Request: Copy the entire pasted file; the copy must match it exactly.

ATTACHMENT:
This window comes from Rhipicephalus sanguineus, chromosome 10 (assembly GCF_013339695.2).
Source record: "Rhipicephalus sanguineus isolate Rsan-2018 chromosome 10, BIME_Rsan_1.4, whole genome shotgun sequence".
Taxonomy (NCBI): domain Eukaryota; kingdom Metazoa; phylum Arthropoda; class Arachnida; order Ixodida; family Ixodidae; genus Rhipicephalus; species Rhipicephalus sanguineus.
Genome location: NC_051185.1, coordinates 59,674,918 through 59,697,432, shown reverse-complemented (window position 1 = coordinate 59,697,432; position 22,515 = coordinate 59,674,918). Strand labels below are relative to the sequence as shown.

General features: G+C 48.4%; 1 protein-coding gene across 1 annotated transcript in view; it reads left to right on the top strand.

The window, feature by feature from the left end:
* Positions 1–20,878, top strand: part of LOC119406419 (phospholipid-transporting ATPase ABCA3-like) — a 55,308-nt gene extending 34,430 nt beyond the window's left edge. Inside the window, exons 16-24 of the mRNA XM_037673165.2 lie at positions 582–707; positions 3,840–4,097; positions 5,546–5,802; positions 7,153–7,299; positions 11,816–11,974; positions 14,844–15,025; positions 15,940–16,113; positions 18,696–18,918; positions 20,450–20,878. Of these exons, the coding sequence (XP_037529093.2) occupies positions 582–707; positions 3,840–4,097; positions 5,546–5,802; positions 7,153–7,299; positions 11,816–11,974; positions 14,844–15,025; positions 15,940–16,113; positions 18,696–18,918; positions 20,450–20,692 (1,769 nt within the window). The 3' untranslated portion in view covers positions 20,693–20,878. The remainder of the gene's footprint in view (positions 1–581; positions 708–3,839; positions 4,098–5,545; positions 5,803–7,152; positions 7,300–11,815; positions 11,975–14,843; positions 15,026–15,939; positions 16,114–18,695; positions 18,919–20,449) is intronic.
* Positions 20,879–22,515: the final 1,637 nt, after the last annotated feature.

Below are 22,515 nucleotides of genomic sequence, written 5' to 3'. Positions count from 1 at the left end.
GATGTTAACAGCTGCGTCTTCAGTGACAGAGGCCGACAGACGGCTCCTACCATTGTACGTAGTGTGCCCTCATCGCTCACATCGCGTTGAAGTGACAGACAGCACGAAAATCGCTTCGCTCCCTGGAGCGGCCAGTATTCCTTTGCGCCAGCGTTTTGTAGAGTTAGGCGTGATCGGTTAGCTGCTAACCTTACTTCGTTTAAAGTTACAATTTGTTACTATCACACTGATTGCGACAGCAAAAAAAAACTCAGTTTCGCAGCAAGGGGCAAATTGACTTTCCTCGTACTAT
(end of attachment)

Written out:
This window comes from Rhipicephalus sanguineus, chromosome 10 (assembly GCF_013339695.2).
Source record: "Rhipicephalus sanguineus isolate Rsan-2018 chromosome 10, BIME_Rsan_1.4, whole genome shotgun sequence".
Taxonomy (NCBI): domain Eukaryota; kingdom Metazoa; phylum Arthropoda; class Arachnida; order Ixodida; family Ixodidae; genus Rhipicephalus; species Rhipicephalus sanguineus.
Genome location: NC_051185.1, coordinates 59,674,918 through 59,697,432, shown reverse-complemented (window position 1 = coordinate 59,697,432; position 22,515 = coordinate 59,674,918). Strand labels below are relative to the sequence as shown.

General features: G+C 48.4%; 1 protein-coding gene across 1 annotated transcript in view; it reads left to right on the top strand.

The window, feature by feature from the left end:
* Positions 1–20,878, top strand: part of LOC119406419 (phospholipid-transporting ATPase ABCA3-like) — a 55,308-nt gene extending 34,430 nt beyond the window's left edge. Inside the window, exons 16-24 of the mRNA XM_037673165.2 lie at positions 582–707; positions 3,840–4,097; positions 5,546–5,802; positions 7,153–7,299; positions 11,816–11,974; positions 14,844–15,025; positions 15,940–16,113; positions 18,696–18,918; positions 20,450–20,878. Of these exons, the coding sequence (XP_037529093.2) occupies positions 582–707; positions 3,840–4,097; positions 5,546–5,802; positions 7,153–7,299; positions 11,816–11,974; positions 14,844–15,025; positions 15,940–16,113; positions 18,696–18,918; positions 20,450–20,692 (1,769 nt within the window). The 3' untranslated portion in view covers positions 20,693–20,878. The remainder of the gene's footprint in view (positions 1–581; positions 708–3,839; positions 4,098–5,545; positions 5,803–7,152; positions 7,300–11,815; positions 11,975–14,843; positions 15,026–15,939; positions 16,114–18,695; positions 18,919–20,449) is intronic.
* Positions 20,879–22,515: the final 1,637 nt, after the last annotated feature.

Below are 22,515 nucleotides of genomic sequence, written 5' to 3'. Positions count from 1 at the left end.
GATGTTAACAGCTGCGTCTTCAGTGACAGAGGCCGACAGACGGCTCCTACCATTGTACGTAGTGTGCCCTCATCGCTCACATCGCGTTGAAGTGACAGACAGCACGAAAATCGCTTCGCTCCCTGGAGCGGCCAGTATTCCTTTGCGCCAGCGTTTTGTAGAGTTAGGCGTGATCGGTTAGCTGCTAACCTTACTTCGTTTAAAGTTACAATTTGTTACTATCACACTGATTGCGACAGCAAAAAAAAACTCAGTTTCGCAGCAAGGGGCAAATTGACTTTCCTCGTACTAT